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Justin Sherburn (left) and Montopolis Music perform the score for "Yakona."

Born in Fort Worth 42 years ago, Justin Sherburn may be based out of Austin now, but he still has fond memories of the city where he grew up. “I remember going to the Hop and the Aardvark and the Caravan of Dreams and hearing groups like Tabula Rasa and Little Sifter and Brave Combo,” he said. His work with the indie-rock band Okkervil River and his own ambient-classical group Montopolis Music keeps him in Central Texas, but every once in a while he makes it back, as he did last month to perform live the score for Yakona, a nature documentary about the ecology of the San Marcos River. “It was fantastic,” he said. “The Modern has such a beautiful auditorium, and I got to play on Van Cliburn’s piano.”

A graduate of Arlington Heights High School, Sherburn moved to Austin when he was 19 and caught on with the punk band 8½ Souvenirs. Session work in the state capital’s vibrant music scene had him playing alongside legends ranging from Willie Nelson to Wilco and on screen with The Late Show With David Letterman and other late-night TV shows. Last year, he won the Austin Critic’s Table Excellence in Composition Award for his work with Brent Baldwin and the Convergence vocal ensemble.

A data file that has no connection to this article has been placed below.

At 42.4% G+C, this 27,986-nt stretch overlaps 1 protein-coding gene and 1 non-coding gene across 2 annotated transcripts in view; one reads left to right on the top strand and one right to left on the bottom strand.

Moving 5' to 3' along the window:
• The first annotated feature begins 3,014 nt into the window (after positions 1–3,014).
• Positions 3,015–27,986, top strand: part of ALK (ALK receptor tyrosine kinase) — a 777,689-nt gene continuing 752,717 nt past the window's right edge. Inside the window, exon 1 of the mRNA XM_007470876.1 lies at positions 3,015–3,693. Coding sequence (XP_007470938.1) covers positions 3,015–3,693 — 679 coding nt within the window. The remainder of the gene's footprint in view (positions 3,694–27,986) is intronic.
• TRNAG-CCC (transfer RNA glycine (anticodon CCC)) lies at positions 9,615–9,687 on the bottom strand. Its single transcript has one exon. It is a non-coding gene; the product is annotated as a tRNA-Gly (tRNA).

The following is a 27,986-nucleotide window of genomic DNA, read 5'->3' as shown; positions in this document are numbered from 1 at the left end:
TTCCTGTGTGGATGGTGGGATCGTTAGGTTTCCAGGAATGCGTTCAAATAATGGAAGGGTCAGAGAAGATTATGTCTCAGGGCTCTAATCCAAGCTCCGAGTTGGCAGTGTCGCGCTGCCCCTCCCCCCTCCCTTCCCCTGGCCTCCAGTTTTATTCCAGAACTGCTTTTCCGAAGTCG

He also found work as the resident composer for Austin’s Troublepuppet Theater Company, but he drifted into the city’s tradition of music groups playing live music to accompany screenings of silent films. “Mostly bands would play old jazz,” he said. He wanted a more modern instrumental sound with no vocals. “I thought playing post-rock would be more interesting than treating the movie as a period piece.” In that spirit, he once played a 1970s punk-rock score over Buntaro Futagawa’s Orochi, a 1925 film that’s one of Japan’s earliest samurai films.

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Yakona marks his first score for an entirely new film, as he met the makers when they were having trouble scoring their film. “As a nature documentary, the movie needed more grandeur and respect for the land,” said Sherburn. To pay tribute to the Native American tribes living in the San Marcos area, Sherburn brought in musicians from those tribes to play traditional instruments for the recorded score. Traveling with those musicians for live performances has been unfeasible, however, so the live score omits the indigenous elements and allows for much greater freedom. “You need to engage the audience when you’re playing live,” he said. “It’s almost like the difference between acting for the camera and acting on a stage.”

Currently, Sherburn’s focus is on a January performance in Austin called The Time Machine, a science-fiction inspired work for analog synthesizers. He has also developed a multimedia presentation about Enchanted Rock, with a modern classical piece accompanying a series of photos of the pink granite monolith that has taken on spiritual significance. He hopes to bring that to Fort Worth next spring and perhaps take care of other business while he’s here. “They have some fantastic omelettes at the Jazz Café.”

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